Notes from Evan Smith
"Norman Lear, probably best known as the creator of the groundbreaking television series All in the Family, is an accomplished screenwriter, producer, and director, as well as a political and social activist and philanthropist.
Lear began his career in the early 1950s as a comedy writer. In 1959, Lear and Bud Yorkin founded Tandem Productions, which produced several films. In 1970, Tandem moved into television with All in the Family, the first show on television to openly address issues of race. The show featured the openly racist character of Archie Bunker, based on Lear's father. On the show, Bunker's views clashed with almost everyone else around him, especially his liberal son-in-law Mike.
After All in the Family, Lear brought other influential shows to television such as Maude, Sanford and Son, Good Times, and The Jeffersons. Maude, whose title character was an outspoken liberal, addressed hot-button social issues like abortion, and Sanford and Son, Good Times, and The Jeffersons were some of the first shows on television about African-American families.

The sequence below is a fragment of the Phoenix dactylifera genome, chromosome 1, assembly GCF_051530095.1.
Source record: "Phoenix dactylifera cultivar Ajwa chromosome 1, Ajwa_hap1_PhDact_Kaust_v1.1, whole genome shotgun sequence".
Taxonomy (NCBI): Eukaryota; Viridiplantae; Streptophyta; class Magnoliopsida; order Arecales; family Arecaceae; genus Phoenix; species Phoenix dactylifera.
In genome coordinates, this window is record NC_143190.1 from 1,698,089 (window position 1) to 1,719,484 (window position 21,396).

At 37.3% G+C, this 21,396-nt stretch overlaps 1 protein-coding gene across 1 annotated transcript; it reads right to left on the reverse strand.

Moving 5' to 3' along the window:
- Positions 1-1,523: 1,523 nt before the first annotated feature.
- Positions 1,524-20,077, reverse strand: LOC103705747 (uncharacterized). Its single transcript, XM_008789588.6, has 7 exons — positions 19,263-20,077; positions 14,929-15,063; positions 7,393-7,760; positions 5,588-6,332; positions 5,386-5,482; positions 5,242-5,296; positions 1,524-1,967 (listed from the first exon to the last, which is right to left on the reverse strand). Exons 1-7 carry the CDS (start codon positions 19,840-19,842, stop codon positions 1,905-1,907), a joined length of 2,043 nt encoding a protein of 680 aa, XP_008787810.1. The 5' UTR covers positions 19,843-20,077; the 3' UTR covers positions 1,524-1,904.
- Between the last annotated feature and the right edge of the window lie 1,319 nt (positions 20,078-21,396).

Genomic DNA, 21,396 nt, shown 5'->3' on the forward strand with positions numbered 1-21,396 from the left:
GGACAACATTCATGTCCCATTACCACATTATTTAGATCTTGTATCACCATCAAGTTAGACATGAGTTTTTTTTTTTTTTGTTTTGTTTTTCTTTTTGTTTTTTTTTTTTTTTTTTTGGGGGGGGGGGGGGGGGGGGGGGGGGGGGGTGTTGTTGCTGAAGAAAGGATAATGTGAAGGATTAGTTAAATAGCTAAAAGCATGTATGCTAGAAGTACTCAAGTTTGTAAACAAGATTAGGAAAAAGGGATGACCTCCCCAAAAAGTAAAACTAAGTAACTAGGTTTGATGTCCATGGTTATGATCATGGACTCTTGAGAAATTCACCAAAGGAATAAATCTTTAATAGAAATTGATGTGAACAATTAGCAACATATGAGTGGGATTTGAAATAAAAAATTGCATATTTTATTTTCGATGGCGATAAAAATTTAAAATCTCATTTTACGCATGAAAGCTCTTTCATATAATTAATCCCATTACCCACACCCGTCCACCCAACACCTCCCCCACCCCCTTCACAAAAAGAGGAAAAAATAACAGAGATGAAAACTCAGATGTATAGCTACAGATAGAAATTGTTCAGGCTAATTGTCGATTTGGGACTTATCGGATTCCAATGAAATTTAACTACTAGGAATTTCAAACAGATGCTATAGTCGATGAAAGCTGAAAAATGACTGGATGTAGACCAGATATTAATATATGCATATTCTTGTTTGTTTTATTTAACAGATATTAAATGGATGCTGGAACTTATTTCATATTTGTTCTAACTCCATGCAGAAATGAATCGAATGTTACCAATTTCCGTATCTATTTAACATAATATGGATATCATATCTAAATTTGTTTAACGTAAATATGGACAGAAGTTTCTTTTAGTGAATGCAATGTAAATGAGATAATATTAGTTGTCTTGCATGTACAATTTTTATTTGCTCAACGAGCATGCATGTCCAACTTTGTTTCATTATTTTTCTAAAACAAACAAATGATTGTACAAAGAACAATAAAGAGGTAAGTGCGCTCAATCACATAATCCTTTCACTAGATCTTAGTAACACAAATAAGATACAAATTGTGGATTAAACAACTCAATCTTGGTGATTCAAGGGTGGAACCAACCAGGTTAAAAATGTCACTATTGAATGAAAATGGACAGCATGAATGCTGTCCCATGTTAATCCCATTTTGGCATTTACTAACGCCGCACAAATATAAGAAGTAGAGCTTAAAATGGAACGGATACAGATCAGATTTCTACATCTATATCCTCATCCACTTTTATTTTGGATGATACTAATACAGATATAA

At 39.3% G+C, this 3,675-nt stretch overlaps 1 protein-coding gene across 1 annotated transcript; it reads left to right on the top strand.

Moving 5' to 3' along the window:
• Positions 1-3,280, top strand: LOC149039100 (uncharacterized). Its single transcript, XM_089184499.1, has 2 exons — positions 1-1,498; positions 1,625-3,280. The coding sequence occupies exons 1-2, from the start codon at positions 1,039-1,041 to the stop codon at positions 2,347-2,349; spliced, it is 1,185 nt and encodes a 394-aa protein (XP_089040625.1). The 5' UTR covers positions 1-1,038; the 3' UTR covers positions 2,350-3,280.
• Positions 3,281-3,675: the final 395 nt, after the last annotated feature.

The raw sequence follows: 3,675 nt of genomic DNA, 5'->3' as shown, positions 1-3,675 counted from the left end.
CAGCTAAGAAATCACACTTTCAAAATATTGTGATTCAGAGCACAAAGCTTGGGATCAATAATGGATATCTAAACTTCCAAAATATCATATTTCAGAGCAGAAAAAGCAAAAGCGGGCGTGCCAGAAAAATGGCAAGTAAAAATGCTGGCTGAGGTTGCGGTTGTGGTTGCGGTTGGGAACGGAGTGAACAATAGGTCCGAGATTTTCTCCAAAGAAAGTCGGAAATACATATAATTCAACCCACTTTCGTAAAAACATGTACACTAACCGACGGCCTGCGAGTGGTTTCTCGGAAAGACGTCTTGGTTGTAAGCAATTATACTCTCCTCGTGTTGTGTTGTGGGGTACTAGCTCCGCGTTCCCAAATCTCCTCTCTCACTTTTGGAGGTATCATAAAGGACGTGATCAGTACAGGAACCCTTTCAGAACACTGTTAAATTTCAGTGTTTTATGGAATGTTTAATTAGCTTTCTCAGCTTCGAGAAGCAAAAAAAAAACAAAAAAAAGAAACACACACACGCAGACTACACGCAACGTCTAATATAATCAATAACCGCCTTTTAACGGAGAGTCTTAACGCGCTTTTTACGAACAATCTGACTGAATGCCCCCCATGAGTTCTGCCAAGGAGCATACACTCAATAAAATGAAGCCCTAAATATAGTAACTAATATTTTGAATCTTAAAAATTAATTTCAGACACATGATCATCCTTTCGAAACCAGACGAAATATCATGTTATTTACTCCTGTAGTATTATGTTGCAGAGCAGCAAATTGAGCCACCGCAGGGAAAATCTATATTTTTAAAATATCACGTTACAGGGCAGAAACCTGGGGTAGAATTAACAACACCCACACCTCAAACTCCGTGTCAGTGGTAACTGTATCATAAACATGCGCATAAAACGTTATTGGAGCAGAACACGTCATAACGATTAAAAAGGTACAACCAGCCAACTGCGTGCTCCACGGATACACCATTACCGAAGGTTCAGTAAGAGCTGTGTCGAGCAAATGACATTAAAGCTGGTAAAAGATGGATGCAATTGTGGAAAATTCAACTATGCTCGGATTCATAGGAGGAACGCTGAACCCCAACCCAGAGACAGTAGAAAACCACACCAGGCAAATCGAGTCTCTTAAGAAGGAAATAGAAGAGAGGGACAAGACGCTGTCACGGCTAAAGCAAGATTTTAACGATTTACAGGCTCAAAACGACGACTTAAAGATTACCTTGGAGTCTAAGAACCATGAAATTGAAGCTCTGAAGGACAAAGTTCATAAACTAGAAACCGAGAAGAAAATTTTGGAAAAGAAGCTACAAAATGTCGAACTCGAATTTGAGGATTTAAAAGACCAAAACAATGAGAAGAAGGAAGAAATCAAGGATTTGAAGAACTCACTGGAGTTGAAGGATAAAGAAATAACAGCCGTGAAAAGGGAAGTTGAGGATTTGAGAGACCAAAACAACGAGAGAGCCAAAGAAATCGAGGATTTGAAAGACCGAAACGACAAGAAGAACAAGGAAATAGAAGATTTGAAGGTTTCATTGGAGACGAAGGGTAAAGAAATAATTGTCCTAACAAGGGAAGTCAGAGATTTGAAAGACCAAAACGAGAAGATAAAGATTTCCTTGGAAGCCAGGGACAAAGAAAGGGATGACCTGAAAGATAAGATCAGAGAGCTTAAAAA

In addition to his television career, Lear is also a political and social activist. He is the founder of several non-profit organizations including People for the American Way, a civil rights and civil liberties activism organization, and the Norman Lear Center at USC, a public policy and research center.
In 2000, Lear and his wife bought one of the few remaining original copies of the Declaration of Independence. The document is now touring the country as part of the Declaration of Independence Road Trip." - Evan Smith, Texas Monthly Talks, Broadcast 11.13.03